On the one hand, we can again pass it through the Papal filter and say that he is simply selling his product and doing his job. On the other hand, we can also see an aggressive tone against secularism (and reason without faith) and that does not bode well for the future. On the plus side, at least he did not defend Galileo's trial in this speech. Lets be thankful of small things.


Don said...

The comments on science are pretty aggressive, but mixed in with them is a few swipes at philosophy. I wasn't aware that utilitarian equaled truth-avoiding positivist, but the man is clearly speaking from authority. I mean, faced with the voice of god on earth, what can one say?

I'm still recuperating from his appropriation of Feyerabend in his Galileo comment. What a revelation that was! It turns out that Feyerabend wasn't using the example of the Galileo affair to illustrate a perceived breakdown in scientific rationality and theory choice, but was praising the Catholic church. I mean, sure, he called himself a dadaist and is usually considered extremely anti-authoritarian by those philosopher types... but there's no arguing with such an inspired interpretation!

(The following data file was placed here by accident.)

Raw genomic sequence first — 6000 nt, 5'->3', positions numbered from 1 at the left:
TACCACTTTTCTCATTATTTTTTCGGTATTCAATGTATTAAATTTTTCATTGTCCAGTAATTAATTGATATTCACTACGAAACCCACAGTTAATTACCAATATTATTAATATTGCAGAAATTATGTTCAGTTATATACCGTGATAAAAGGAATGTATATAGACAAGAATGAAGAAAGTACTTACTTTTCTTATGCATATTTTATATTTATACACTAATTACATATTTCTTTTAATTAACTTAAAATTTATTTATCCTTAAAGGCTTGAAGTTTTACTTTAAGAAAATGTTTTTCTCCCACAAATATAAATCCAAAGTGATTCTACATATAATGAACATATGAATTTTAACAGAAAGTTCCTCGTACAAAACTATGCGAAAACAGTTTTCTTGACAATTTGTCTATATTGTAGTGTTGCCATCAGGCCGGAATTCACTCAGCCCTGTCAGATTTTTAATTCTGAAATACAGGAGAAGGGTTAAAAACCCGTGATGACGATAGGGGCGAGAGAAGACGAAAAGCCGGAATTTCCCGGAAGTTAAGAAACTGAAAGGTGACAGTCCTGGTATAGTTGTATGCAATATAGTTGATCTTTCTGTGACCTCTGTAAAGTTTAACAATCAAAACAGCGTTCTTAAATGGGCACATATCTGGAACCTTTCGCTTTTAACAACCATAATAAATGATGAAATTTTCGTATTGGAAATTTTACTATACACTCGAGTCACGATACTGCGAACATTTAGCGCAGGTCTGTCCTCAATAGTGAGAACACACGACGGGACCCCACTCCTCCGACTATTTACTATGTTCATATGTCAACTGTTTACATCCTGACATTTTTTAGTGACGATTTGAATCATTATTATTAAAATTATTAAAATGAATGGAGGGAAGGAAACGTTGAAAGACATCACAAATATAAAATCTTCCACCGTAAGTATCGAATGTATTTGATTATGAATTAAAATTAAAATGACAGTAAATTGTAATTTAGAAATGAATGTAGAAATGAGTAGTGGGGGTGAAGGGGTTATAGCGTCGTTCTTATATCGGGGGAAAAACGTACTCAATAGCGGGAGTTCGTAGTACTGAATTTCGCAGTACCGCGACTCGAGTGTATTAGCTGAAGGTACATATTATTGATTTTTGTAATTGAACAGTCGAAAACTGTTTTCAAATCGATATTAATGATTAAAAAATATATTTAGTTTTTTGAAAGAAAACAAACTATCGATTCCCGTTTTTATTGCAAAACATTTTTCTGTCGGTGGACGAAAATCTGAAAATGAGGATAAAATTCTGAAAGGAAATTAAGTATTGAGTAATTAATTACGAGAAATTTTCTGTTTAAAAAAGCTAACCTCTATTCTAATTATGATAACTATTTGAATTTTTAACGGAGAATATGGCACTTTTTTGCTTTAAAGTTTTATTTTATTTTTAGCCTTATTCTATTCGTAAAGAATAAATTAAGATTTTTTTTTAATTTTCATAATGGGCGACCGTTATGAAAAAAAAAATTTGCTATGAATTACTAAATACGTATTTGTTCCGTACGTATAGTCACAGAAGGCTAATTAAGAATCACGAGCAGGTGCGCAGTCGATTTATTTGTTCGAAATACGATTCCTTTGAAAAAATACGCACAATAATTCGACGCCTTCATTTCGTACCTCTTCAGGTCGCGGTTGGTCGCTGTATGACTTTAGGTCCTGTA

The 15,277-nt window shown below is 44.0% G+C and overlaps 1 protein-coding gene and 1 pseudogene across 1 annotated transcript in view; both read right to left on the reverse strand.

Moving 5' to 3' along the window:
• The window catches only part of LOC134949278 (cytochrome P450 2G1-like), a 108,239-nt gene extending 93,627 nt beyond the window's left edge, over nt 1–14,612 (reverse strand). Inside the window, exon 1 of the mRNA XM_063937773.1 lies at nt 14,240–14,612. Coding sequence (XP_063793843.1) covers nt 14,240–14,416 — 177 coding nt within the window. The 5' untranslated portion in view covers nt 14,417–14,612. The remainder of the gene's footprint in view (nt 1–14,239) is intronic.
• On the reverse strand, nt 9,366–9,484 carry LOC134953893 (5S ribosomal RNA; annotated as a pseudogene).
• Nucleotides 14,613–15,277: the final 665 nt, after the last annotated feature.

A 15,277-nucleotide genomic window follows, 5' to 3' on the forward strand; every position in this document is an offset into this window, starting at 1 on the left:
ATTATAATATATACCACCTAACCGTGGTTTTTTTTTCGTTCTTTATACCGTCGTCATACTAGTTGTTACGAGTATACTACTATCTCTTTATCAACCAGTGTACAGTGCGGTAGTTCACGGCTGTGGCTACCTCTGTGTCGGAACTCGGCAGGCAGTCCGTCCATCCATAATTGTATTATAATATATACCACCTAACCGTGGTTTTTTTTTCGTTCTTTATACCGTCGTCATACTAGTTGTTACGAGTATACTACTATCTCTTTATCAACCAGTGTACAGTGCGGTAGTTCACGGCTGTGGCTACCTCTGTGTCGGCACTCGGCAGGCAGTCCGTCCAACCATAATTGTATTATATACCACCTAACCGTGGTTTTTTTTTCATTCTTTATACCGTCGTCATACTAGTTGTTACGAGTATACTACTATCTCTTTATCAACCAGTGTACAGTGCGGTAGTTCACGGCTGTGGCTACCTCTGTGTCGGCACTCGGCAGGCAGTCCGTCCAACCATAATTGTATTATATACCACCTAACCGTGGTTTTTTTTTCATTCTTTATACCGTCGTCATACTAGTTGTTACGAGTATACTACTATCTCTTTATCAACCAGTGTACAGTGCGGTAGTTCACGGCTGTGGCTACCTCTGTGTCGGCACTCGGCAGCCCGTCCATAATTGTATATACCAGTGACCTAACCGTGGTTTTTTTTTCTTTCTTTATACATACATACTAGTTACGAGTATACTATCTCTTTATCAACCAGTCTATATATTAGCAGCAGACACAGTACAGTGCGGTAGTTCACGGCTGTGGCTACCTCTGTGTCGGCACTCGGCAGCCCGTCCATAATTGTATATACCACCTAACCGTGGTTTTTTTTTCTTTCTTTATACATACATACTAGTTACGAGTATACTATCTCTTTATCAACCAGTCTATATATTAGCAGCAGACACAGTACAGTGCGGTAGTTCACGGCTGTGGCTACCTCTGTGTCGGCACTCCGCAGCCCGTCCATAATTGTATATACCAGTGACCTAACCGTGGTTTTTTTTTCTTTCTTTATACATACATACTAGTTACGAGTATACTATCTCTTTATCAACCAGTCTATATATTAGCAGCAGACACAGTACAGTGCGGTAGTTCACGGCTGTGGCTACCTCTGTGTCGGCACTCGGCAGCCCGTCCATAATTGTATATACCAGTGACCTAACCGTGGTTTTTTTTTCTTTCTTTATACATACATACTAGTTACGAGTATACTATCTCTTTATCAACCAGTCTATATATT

Salman Hameed said...

I agree, this is indeed the ultimate argument from authority (or argument from ultimate authority?). I think he only took a few swipes at philosophy because science at present is the bigger target right now - but he makes it clear that neither have much value without faith.

I didn't know Feyeraband wasn't referring to the Galileo Affair. This was then an interesting interpretation (or appropriation).

How are things in Edinburgh? I just saw your pictures at
Nice place! Oh and the next Culture, Brain, and Development lecture at Hampshire is "Embodiment in metaphorical imagination" by Raymond Gibbs on Feb 7th. This should be right up your alley.

Hope things are well.